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Neuronal synchronization on different scales:
evidence from EEG recordings in humans

Astrid von Stein

The Neurosciences Institute, San Diego

In a series of EEG experiments we determined both, local and inter-areal synchronization in human subjects using power and crosspower analysis of EEG. We were able to demonstrate that during processing of simple visual features such as gratings the local degree of gamma power reflects the degree of synchronization between columns within a cortical area (von Stein et al.1995). We were further interested in the pattern of synchronization during higher cognitive functions. Presenting semantic stimuli such as daily life objects, we found an increased synchronization between temporal and parietal cortex, induced independent of the modality of presentation. The frequency range of this synchronized activity was 12-18 Hz, i.e. lower than the gamma range. Another significant increase of synchronized activity was induced during the rehearsal intervall of a visual working memory task, where very long range interactions appeared between prefrontal cortex and temporal cortex; the frequency range was even lower, 4-7 Hz (theta), in this case. We have observed similar long range cortico-cortical synchonization of slow frequency during several types of intrinsic mental activity such as mental imagery or mentally painting (e.g.Petsche et al. 1996), thus tentatively interpreting it as reflecting purely top-down driven synchronization of neuronal assemblies. Concluding, a relation between the spatial range of interaction and the frequency range of synchronization seems to be apparent in our results: local visual intergration showed synchronized activity on a fast temporal scale (i.e. gamma), multimodal integration between neighbouring temporal and parietal areas showed synchronization in an intermediate frequency (beta1), and mental activity needing very long-range interaction had synchronized activity within slow freuqncy ranges (i.e. alpha, or theta).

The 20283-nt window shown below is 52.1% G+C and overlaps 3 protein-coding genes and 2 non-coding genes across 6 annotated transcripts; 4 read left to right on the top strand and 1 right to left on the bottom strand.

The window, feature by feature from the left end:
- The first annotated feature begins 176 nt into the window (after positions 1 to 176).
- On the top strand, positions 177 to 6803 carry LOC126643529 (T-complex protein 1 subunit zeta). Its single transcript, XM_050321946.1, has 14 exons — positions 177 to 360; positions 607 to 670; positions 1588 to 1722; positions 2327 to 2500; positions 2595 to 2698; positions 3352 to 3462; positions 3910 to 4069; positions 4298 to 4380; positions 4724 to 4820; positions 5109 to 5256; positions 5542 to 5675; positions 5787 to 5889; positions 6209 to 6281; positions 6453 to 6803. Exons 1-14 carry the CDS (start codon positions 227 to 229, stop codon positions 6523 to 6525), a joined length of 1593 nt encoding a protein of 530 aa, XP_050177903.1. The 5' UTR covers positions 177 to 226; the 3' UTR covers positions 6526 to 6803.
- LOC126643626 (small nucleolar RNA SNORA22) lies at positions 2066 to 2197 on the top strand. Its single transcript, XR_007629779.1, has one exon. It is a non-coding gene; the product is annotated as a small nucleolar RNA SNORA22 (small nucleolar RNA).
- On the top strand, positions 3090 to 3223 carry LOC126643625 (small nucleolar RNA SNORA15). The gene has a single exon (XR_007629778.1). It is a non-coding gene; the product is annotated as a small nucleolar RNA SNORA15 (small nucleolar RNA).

These findings seem evidence that both, the spatial extension of the involved network and the degree of complexity and time needed to integrate different levels might influence in which frequency range cortical dynamics evolves. Synchronization whithin different frequency ranges additionally opens the possibility that different cortical processes might coexist simultanously.


next up previous
Next: Entropy and Information Up: No Title Previous: Factors contributing to

Tony Zador
Wed Mar 12 22:07:02 PST 1997